The Junior Research Paper (JRP) is a graduation requirement for all history and history/social science majors. This requirement applies to all majors, including transfer students. The paper is a central element of a core research sequence within the major that includes three components: (1) HIST 295, Introduction to Historical Inquiry; (2) the history research paper; and (3) HIST 494, Christianity and Historical Study, which is the department’s capstone seminar.
The Junior Research Paper is typically an edited and lengthened version of a research paper submitted in an upper-division history course. As such, students have written on a variety of topics. Previous titles have included:
- A Match Made in Heaven: The Philosopher King and the King Philosopher
- American Candle: An Inquiry into the American Enlightenment Influences of Poor Richard's Almanack
- Crisis of Interpretation: Anti-Abolitionists and Pro-Slavery Viewpoints from within the Antebellum Presbyterian Church
- Defective, Misjudged, Silenced: The German Deaf Under the Third Reich
- The Evangelical Catholic and the City: William August Muhlenberg
- Reforming Music: How Luther's Theology Refocused the Language, Liturgy, and Locus of Church Music
- Renewed Faith in an Age of Doubt: Religion, the British Soldier, and the Great War
- The Spirituality of Nazi Racial Theory
- Stepping Stones: The Path to a Strong Female Temperance Movement
“The Junior Research Paper taught me and challenged me the most. It challenged me in my abilities to critically think, rewrite, and rewrite again an unfinished work. I learned a lot specifically about my topic, and I was really satisfied that I was able to use a paper that I had written abroad for the JRP.”
“There’s something really cool about interacting with the history of a particular period or place in a way that particularly interests you or reflects your passions. I discovered areas of interest and strength through writing assignments, especially the JRP.”
“My JRP was a way for me to process what I believed, from starting with my preconceived notions to encountering external source material and then coming to an educated opinion.”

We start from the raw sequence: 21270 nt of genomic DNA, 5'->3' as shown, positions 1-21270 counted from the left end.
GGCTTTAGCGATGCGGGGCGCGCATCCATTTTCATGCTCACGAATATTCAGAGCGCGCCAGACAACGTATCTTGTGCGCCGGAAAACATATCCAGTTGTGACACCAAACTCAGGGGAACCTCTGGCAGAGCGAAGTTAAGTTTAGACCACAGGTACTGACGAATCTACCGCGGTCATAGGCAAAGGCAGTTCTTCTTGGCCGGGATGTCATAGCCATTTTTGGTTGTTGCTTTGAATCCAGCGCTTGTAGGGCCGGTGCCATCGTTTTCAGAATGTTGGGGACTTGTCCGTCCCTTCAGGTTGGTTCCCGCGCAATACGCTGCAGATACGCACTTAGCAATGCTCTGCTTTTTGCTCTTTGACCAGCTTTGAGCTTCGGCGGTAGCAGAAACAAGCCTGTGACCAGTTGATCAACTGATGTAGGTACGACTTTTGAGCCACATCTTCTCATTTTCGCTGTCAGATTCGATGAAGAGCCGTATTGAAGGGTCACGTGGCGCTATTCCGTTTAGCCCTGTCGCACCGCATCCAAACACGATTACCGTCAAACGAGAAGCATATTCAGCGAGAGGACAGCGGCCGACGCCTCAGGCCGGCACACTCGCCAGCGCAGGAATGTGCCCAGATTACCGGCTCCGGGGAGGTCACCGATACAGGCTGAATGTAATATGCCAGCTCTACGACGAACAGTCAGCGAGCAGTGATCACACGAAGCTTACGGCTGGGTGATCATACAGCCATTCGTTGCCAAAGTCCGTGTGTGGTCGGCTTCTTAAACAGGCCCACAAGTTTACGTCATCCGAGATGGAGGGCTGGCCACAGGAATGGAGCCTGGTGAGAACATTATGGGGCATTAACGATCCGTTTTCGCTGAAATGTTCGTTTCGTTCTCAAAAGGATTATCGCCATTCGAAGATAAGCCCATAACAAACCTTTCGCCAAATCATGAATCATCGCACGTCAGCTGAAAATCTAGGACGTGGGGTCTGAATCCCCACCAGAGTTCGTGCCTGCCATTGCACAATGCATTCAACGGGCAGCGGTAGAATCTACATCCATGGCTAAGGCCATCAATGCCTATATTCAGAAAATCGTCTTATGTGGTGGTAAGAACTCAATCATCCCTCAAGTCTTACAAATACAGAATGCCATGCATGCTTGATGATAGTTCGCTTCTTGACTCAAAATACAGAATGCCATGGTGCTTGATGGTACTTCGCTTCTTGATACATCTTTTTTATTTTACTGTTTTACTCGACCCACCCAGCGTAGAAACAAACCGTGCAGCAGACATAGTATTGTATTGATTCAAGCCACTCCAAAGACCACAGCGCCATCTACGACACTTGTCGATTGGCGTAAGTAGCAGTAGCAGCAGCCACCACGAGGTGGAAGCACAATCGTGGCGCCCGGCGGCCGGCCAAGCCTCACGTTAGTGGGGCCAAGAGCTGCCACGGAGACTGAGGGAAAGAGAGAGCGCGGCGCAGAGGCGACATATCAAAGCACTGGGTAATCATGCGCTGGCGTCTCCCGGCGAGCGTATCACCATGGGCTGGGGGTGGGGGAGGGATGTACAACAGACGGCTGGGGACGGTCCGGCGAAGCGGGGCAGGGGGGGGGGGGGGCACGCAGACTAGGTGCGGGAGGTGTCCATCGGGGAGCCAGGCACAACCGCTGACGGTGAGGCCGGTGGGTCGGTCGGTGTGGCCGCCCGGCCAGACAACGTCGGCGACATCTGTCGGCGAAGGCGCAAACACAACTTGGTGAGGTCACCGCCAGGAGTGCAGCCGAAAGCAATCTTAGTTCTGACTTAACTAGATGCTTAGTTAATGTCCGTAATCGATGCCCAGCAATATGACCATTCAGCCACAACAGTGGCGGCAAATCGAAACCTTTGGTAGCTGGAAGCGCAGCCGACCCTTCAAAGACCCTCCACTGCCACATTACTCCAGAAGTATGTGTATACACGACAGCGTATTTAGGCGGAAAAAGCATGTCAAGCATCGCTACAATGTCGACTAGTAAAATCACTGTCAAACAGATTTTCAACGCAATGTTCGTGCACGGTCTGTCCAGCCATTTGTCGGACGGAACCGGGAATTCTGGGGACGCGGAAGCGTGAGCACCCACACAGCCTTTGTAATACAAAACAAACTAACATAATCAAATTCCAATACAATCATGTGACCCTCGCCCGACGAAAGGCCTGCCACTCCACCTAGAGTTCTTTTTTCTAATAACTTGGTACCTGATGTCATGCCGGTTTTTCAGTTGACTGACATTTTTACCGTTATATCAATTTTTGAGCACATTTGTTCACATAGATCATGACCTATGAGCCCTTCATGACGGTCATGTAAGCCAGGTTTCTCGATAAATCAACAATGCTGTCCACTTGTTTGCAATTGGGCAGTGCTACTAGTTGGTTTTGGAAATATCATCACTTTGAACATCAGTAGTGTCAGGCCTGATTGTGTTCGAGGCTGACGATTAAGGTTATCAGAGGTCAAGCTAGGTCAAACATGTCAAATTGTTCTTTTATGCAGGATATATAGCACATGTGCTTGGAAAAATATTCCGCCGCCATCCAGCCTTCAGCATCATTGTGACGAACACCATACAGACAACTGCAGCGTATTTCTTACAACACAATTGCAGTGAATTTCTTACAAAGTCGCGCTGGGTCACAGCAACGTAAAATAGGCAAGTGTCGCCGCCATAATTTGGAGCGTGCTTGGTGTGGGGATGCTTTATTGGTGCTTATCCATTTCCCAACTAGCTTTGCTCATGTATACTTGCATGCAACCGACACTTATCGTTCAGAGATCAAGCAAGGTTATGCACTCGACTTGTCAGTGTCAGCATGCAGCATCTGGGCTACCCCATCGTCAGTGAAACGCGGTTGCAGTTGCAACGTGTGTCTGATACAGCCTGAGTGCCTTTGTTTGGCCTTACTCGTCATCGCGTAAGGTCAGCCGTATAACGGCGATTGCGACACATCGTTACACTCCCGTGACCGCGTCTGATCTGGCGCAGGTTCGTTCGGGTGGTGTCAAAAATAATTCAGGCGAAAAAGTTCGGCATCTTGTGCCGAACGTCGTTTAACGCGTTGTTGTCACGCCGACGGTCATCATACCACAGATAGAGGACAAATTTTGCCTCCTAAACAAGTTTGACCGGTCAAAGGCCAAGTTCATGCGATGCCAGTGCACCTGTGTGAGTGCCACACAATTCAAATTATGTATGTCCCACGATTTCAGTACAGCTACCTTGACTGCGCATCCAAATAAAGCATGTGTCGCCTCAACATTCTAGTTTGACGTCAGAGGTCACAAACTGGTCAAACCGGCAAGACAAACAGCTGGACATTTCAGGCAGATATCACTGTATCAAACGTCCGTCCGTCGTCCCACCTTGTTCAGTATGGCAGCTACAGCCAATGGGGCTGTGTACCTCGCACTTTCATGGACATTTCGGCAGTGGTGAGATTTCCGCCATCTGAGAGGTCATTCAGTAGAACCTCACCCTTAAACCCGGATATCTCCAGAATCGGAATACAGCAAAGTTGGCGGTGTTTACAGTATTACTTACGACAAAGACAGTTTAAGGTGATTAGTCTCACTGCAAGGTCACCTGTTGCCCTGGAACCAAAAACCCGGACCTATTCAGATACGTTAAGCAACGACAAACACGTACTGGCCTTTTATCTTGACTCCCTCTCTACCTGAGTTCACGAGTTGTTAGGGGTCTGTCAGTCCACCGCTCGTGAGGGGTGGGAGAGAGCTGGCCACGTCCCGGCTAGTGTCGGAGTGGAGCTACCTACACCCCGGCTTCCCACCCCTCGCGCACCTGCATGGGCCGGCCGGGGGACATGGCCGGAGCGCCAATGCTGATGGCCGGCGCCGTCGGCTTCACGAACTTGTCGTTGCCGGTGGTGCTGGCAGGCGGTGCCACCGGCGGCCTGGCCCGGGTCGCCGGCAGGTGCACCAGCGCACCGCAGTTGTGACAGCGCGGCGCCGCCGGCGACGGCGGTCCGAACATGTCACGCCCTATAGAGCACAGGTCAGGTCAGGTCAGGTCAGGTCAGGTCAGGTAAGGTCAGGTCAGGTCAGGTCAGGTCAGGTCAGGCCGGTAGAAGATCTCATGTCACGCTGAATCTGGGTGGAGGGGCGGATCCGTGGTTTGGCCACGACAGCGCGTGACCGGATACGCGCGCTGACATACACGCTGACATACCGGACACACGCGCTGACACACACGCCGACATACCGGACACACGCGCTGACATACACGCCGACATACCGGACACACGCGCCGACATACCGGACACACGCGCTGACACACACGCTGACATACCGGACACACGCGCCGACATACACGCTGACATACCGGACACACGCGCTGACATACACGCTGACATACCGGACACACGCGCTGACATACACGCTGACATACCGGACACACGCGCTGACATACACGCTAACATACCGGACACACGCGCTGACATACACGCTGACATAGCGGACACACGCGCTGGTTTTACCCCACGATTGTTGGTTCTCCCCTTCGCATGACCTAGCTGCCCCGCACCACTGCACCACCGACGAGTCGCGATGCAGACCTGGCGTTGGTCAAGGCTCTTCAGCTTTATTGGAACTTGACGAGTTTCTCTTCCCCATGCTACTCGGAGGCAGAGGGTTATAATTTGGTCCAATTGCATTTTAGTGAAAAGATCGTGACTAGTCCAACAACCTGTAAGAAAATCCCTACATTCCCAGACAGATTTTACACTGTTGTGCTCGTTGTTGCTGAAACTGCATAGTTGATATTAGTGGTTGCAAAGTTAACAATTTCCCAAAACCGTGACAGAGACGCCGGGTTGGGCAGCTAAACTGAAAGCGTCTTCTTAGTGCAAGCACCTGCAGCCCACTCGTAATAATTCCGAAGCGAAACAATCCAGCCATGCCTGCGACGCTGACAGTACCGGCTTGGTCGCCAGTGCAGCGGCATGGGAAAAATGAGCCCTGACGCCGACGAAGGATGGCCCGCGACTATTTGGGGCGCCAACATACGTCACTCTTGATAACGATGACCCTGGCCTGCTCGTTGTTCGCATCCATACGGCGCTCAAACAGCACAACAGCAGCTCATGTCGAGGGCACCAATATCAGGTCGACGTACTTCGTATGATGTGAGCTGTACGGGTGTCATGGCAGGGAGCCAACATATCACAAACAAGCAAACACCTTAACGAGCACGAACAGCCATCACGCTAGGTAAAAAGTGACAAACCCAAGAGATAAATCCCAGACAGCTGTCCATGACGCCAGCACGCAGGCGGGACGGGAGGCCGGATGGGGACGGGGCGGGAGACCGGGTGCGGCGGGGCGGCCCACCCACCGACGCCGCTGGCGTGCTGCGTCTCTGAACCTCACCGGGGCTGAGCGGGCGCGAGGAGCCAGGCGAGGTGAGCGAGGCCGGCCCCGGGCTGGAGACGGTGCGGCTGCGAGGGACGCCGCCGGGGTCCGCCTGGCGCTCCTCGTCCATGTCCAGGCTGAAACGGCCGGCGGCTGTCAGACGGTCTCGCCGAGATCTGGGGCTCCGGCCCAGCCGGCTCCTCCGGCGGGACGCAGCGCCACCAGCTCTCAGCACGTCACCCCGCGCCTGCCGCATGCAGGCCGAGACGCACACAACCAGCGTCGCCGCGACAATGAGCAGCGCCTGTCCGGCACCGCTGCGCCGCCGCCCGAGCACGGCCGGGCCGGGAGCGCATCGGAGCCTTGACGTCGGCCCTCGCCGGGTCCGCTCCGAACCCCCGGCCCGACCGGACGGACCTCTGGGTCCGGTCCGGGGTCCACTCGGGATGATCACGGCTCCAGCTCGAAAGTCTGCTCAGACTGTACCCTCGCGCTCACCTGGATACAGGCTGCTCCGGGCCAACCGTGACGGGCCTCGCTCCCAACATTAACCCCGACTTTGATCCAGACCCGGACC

“My junior research paper was a great opportunity for pursuing a topic that interested me. It was an extremely rewarding time of growth in learning how to research and to think on my own.”
“My junior research paper answered a question that I had pondered for many years in my studies… This paper definitely helped me to cultivate a practice of humbling myself to be led by the information and the trails of evidence that I came across.”
“My JRP has challenged me and made me aware of my interest in the study of Christianity in history and how that relates to contemporary culture.”
Award-Winning Research Papers
Many history majors submit research papers, and especially junior research papers, in the college's James G. Jameson Critical Essay Contest. For the past several years, these papers have won awards in various divisions.
In 2016, Abbie Brigham won first place in the Arts, Media, and Communication Division with her paper "L'Homme chretien arme: The Christian Armed Man".
In the Humanities and Theological Studies Division, Rebecca Ito won first place with her paper "God in Our Own Image: Demythologizing Protestant Christianity's Relationship to Nazi Germany". And Lauren Hawthorne took home the third place price with her paper "The Grimke Sisters: Providing a Voice for Female Abolitionists".
In 2015, (from left to right) Abbie Brigham won first place in the Arts, Media, and Communication Division. Fidelia Renne won third place in the Humanities and Theological Studies Division.
In 2014, (from left to right) James Van Tholen, Meghan Tabor, and Paul Bartow won second, third, and first place, respectively, in the Humanities and Theological Studies Division.
In 2013, (from left to right) Zach Zierson won first place and Alyssa Ericson won third place in the Humanities and Theological Studies Division.
See the attached documents for more information on guidelines and grading criteria.